Granted, Aleks didn’t always operate on levels of normalcy. But that seemed a straightforward enough approach to him. He bumped Larry out of the way and leaned over the nearest keyboard to type back: Who’s there?
The screen changed a second later. Don’t worry, this isn’t a knock knock joke. Just needed to get your attention.
Aleks’s eyebrows rose sharply. Huh. Didn’t expect that response. He and Larry exchanged surprised looks. Oookay. How did that saying go? In for a penny?
Aleks replied: You’ve got it. What do you want?
I want to work for you.
Larry made a sound like a balloon losing all its air. Aleks stared at the words for a long moment, waiting for them to make sense. “He wants to work for me? Why not just fill out an application like a normal person?”
A light, feminine voice giggled from the doorway as his vice president sauntered through. Connie was former Agency (which alphabet, no one knew) and she moved like a panther on the prowl. Aleks had known her for years and wasn’t even sure if Connie was her real name. He did know she was badass and he’d not choose anyone else to guard his back in a pinch. It was rather a relief to see her walk in. Maybe she’d know what to do with this sudden attack.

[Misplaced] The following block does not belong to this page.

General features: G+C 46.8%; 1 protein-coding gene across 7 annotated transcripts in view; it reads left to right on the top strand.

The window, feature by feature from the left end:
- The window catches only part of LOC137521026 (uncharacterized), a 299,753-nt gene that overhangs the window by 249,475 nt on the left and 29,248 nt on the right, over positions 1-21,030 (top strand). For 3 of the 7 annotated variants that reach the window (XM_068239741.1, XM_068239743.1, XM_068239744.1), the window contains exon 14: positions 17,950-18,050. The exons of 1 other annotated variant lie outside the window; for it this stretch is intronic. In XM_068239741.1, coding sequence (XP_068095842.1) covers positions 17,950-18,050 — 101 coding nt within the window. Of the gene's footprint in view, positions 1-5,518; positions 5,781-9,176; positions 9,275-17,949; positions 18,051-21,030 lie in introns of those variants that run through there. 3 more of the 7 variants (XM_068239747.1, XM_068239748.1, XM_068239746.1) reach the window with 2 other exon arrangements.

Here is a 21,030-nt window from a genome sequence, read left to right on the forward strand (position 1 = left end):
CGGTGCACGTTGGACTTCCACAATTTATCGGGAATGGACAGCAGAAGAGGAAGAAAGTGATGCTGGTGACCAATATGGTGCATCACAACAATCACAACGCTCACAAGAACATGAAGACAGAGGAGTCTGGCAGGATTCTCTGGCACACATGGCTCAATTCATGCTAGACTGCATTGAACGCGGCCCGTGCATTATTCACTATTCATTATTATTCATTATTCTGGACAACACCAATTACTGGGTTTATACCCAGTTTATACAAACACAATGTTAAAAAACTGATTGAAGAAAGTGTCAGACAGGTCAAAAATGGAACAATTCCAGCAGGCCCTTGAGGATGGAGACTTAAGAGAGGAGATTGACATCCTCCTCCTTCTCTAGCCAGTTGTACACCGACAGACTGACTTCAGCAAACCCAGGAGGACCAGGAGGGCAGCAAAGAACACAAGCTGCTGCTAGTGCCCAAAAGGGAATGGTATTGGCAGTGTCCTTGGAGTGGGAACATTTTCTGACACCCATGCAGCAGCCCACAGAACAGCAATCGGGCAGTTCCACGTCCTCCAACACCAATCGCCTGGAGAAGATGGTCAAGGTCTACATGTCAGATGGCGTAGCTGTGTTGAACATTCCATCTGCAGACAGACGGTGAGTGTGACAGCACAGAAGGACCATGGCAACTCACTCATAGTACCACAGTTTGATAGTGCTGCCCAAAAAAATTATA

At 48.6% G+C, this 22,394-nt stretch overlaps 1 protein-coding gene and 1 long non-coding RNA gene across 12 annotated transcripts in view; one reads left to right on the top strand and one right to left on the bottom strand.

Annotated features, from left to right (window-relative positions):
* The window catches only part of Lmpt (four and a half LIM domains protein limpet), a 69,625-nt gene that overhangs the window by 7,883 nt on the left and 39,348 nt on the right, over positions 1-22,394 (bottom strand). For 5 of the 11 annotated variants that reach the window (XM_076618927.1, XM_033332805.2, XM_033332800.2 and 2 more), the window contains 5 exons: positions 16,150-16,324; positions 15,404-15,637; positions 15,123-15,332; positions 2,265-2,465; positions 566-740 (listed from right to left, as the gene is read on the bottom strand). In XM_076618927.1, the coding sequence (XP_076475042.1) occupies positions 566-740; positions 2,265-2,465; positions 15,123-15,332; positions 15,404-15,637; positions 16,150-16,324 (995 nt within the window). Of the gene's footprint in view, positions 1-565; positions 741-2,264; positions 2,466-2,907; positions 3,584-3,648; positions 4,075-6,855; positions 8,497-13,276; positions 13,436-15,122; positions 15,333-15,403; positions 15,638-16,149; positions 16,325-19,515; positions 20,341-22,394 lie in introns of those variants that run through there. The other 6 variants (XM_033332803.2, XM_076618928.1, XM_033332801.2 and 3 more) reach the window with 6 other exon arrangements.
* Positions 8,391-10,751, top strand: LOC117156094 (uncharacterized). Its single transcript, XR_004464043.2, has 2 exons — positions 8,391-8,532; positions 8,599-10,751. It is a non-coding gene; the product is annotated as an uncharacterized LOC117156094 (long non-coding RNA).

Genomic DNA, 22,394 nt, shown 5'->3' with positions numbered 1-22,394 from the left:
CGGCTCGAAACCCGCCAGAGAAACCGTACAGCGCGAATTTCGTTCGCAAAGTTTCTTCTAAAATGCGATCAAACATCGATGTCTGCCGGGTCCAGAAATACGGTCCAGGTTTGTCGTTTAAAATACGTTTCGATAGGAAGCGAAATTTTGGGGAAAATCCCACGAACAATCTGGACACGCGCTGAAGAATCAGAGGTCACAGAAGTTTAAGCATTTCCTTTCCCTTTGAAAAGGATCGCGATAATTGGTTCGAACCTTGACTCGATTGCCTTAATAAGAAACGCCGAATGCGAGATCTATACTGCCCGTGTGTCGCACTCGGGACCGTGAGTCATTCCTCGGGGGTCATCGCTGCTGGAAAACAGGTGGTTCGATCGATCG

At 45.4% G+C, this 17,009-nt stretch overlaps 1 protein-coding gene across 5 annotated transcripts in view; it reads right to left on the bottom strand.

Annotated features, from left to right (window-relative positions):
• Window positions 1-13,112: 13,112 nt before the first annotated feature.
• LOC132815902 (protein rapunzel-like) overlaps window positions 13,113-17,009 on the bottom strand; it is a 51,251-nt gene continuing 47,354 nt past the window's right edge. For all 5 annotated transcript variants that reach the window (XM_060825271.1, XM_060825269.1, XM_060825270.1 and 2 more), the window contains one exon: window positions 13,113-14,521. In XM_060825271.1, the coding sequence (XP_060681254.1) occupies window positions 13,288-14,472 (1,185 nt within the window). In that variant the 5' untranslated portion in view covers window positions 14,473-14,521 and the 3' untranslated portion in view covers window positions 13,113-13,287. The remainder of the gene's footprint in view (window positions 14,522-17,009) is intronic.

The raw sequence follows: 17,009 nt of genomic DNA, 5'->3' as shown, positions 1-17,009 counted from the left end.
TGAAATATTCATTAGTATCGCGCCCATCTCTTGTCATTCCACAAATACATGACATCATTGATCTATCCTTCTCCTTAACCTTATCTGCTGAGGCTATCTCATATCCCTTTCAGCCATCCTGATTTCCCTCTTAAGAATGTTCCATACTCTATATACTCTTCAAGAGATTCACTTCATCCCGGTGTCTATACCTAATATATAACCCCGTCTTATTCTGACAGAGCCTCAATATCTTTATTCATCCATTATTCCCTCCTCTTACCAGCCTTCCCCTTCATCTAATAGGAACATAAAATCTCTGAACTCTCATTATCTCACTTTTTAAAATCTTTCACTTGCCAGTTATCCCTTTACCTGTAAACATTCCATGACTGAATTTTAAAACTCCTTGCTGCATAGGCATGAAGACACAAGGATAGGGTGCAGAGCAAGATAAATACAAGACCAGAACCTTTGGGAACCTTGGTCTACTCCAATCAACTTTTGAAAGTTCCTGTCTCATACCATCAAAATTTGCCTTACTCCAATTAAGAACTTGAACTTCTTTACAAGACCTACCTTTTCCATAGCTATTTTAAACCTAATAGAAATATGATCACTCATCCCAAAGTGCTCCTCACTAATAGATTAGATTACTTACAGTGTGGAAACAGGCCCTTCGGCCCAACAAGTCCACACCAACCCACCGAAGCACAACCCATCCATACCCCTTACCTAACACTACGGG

“Connie. We got hacked.”
Her dark brows furrowed together as she hurried around to see the monitors herself. “Huh. I thought you were on a skype call or something. Larry, how the hell did this happen?”
“I don’t know,” Larry whined to her. For such a large man, he could certainly whine with the best of the three-year-olds.
Connie read the screen, her vividly painted red lips pursed. “Our hacker wants to work for us. So, this is, what, his way of proving he’s worth the hire? But if he’s this good, why not freelance?”
“Hard to freelance in this field without going criminal or semi-criminal,” Larry pointed out. “THAT much, at least, makes sense to me. Of course he’d go white hat if he could, work for someone like us.”
Aleks’s company offered overall security packages—bodyguards, hardware installation, and cyber protection. For the most part they gathered the right resources from other places and handed it to their clients in conveniently bundled packages. While they did have a tech department, it was mostly there to help them manage their cyber protection division. It wasn’t something that needed a hacker’s ability, which was what made this all strange.